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Agree with seattlejester: since these parts will be off the car, a TIG will be much better and cleaner than a MIG. 

 

Another issue with welding my garage: 15 amp circuit :| (I rent, not own, so I can't just go in an rewire it). So I can get about 10 seconds of highest setting on my MIG before the breaker pops. So, 1/8 steel is fine, but anything higher kind of sucks

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Do you guys think 1140.70 is the right quote to put the kit together ? I feel like this is kinda high

you're being quoted $1200 to cut and weld 4 strut housings? That's a rip off.  It should be at most 3-4 hours of work, and that includes cleaning the surface and welding. Did Dando's quote you this while physically seeing the strut housings?

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$1140? My goodness. Give us full details I guess.

 

If they are off the car, fully disassembled, cut down to spec and cleaned, I would feel guilty charging more then $200 or so. Most shops here have a rate of $85 to get started and $1 a minute for welding. Something like that would be probably $3-400. 

 

Now if you are asking them to take it off the car, un-install the hubs and all that, clean it up, cut it, clean it up again, weld it, clean it again, paint it, reassemble it with new bearings and such, then press in the stub axle, torque everything to spec, purchase and install the lock nut, then reinstall it back into the car, then that actually isn't a bad price. I think about 3 hours a corner, so 12 hours at shop rate of $80-100 an hour and it adds up.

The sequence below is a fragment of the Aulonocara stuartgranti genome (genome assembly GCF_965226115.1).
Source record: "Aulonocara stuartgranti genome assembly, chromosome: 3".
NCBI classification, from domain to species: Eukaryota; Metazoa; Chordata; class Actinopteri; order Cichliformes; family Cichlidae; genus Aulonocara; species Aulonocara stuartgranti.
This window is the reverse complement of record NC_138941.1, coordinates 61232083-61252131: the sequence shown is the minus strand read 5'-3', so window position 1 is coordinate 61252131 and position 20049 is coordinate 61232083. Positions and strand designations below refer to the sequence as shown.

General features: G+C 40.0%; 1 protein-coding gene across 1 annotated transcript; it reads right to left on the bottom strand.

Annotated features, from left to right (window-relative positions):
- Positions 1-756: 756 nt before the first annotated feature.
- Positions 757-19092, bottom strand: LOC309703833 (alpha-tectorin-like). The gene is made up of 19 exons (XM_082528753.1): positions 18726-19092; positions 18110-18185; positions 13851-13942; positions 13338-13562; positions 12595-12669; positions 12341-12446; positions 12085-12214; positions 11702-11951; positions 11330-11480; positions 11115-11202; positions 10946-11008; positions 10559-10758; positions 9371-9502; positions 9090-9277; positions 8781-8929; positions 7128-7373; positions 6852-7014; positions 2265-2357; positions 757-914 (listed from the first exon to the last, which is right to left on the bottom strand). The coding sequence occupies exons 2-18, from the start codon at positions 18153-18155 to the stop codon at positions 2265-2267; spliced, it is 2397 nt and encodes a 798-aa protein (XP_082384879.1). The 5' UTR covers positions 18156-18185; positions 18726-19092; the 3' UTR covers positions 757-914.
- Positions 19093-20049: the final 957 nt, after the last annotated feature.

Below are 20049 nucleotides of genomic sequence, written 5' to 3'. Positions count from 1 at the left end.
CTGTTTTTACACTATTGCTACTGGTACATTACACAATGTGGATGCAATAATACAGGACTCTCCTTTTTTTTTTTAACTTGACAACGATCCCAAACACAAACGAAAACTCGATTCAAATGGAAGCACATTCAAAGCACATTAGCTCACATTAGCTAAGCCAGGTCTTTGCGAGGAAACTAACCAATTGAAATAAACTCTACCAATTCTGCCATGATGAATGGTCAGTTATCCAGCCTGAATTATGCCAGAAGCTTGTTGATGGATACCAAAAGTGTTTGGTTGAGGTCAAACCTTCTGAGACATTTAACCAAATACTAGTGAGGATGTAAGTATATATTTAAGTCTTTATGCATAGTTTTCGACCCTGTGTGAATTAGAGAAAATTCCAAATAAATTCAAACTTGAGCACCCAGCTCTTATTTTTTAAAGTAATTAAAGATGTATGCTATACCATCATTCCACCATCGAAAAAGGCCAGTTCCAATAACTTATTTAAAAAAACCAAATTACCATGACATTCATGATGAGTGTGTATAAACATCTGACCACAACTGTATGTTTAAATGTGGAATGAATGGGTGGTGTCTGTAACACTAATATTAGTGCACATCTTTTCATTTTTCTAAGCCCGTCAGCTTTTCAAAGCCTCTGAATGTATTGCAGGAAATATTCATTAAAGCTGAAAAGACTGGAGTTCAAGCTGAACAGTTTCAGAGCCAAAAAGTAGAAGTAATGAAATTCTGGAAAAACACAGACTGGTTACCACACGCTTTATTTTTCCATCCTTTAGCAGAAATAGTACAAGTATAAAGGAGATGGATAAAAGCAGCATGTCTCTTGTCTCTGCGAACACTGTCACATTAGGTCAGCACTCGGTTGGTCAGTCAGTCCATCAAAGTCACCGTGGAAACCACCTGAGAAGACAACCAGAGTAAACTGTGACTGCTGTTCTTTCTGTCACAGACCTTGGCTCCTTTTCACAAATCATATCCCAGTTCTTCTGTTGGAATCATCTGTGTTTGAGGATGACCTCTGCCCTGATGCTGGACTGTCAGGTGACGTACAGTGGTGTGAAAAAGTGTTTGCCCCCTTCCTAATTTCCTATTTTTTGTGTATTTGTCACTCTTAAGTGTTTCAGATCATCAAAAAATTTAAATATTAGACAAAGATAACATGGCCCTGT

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I mentioned that i had four of the struts out of the vehicle.I purchased the Mckinney coilover kit with camber top hat that fits stock bolts. I told them that all they needed to do is to have my stocks cut and weld on the new. I do have the all four hubs on with both rear lower control arms still attached with the spindle. That's all they needed to do and i'll install it my self since my car is gutting out.

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Working with the rear struts with the control arms is a real PITA, makes it awkward to try and cut and it is basically spring loaded if you put it on the ground because of the bushings. 

 

Working with the hubs in place is also a real PITA, makes the assemblies much much heavier, harder to manipulate, impossible to clean easily (solvent baths etc). 

 

If you are gutting the car, then I would suggest a full disassembly the front and rear could probably benefit from new bearings anyways, once the strut casings are bare you can even cut a large portion of it off and make it super easy to transport and work on. I pulled mine apart, gave a quick cut and dropped it off at the sand blaster to get all the grime off, you can see the difference, if someone couldn't use a solvent bath or a sand blaster because you had a bunch of parts bolted to it and had to just get the immediate area clean with a wire wheel I'm not sure it would be very good.

 

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You might want to try Datsun Parts and Needs on Facebook, I know a couple of people have used mobile welders on there in california and might have a name for you, there are also quite a few people who offered the service for GC, this would in quite a few ways be much easier.